A conservatory can make a superb addition to a home, giving a family additional and attractive space whilst potentially adding significant value to the property.
There are many designs for the external aspects of conservatories, and it’s important to make sure that whatever is built is appropriate for the type of property. Keep in mind that the conservatory should look like a natural part of the property and not stick out like a sore thumb. A highly modernistic addition to an old house will look bad and is likely to raise eyebrows amongst the neighbours and possibly even the planning authorities!
Plenty of options are available for an exterior build. The right one will largely depend on individual taste and the budget that is available. If the conservatory is being added to improve the value of the property for a future sale, it might be worth investing in a larger one to help boost that value.
Before going ahead, it is wise to check up on what planning permission is needed and what local authority building regulations are in effect. There are some regulations to be aware of, but they are not too onerous because conservatories are designated as “permitted developments’”. These relate mainly to height; it cannot be taller than 4 metres and there is a stipulation that it cannot extend past the highest part of the existing roof. In addition, no balconies, verandas or raised platforms are permitted.
Deciding on the use
The interior design of a conservatory will partly come down to what it will be used for. There is a range of options, including having it purely for leisure purposes, a new dining area or a mix of office and leisure space. Materials for the floor and furnishings for window coverings are key decisions to be made, and it may also depend on the variations of climate that can be expected throughout the year.
Exterior and interior materials
Conservatories are practically all made of uPVC, although they can be made of brick or stone for those with higher budgets. There will always be a lot of glass or polycarbonate to let in as much light as possible, which is why choosing the right interior materials is crucial.
Conservatories can get very hot in warm weather and very cold in the winter. Planning the right coverings for roofs and windows will help ensure the space can be used without problems throughout the year.
Floor tiles not only look good but also are hardwearing and help provide coolness during hot weather. When it’s colder, they can be covered with attractive rugs to help with insulation. If the budget allows, underfloor heating could be a good option. Depending on the size of the space, a radiator or two linked to the house’s central heating system could also work.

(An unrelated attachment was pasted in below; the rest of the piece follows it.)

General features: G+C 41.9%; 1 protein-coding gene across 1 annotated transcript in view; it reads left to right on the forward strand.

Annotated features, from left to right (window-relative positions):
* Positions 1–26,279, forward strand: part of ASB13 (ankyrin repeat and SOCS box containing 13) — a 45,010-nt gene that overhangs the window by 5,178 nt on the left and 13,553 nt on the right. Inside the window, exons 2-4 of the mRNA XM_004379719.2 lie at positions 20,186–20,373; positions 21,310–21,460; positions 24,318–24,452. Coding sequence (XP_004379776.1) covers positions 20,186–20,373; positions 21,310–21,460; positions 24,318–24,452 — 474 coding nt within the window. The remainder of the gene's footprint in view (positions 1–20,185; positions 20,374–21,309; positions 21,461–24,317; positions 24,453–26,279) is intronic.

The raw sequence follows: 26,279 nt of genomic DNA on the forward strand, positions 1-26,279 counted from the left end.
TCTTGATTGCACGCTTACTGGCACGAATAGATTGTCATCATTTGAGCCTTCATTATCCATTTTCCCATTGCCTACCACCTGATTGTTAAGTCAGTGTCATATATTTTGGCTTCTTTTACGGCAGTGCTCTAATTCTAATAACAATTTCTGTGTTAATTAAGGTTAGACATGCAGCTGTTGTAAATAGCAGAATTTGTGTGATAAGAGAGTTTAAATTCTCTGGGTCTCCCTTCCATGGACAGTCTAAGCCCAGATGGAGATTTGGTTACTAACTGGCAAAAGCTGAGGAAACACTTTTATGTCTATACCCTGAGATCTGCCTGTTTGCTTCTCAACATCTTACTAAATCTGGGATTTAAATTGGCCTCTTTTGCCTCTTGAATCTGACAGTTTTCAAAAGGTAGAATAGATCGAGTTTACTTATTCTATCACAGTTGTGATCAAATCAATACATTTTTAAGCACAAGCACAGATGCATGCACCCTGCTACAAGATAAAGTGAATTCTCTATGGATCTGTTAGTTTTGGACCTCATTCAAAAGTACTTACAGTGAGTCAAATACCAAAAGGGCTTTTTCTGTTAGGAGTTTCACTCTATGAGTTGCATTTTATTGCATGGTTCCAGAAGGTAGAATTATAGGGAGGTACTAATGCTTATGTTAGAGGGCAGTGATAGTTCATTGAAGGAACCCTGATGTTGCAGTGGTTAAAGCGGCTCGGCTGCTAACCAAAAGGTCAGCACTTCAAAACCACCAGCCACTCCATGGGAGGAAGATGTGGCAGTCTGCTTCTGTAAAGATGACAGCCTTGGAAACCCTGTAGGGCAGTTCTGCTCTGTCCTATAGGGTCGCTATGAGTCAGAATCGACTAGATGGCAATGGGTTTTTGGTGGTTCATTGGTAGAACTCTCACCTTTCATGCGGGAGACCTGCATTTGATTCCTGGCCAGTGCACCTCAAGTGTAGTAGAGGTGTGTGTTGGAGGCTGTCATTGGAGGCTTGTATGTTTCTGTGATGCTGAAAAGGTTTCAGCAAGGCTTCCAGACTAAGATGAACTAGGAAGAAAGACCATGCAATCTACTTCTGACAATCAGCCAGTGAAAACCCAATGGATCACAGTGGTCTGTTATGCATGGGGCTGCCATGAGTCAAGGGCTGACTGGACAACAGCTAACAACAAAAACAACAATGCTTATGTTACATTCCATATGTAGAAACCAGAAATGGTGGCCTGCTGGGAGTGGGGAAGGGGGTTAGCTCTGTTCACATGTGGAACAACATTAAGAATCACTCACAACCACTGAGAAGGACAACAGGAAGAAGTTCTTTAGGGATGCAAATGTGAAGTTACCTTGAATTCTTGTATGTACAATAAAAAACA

Wooden floors also look good. There are many types that will take a lot of wear but won’t provide the same degree of cooling when it’s hot.
For the roof, it’s worth considering how to cover the panels, especially because they will conduct a lot of heat in warm weather. There are several types of insulation or materials that can be used to cut down glare and retain warmth, including tiles, although these would cut out a lot of overhead light. Blinds can also be effective, but they are not as good at retaining the conservatory’s heat, making it necessary to find an alternative source of heating in colder months.
Wooden window shutters are another option for covering up glass. They look stylish and can be made to fit any size and shape of window. Adjustable louvres allow users to control how much light can be let in to the space. Hardwearing and easy to clean, it’s easy to find DIY shutter guides to find the right type of shutters for the windows.
A comfortable sofa and chairs help make the conservatory a cosy place for relaxing, and these can be brightened up with vibrant throws and cushions. Occasional tables for putting drinks on should match the overall décor, and having a space for plants brings the garden inside when the weather is inclement.
Plan the design
It’s worth taking the time to plan a conservatory design to ensure it is fit for the purpose required. Rushing the process and not thinking it through properly can often mean that the space is not as pleasant or comfortable as it could be.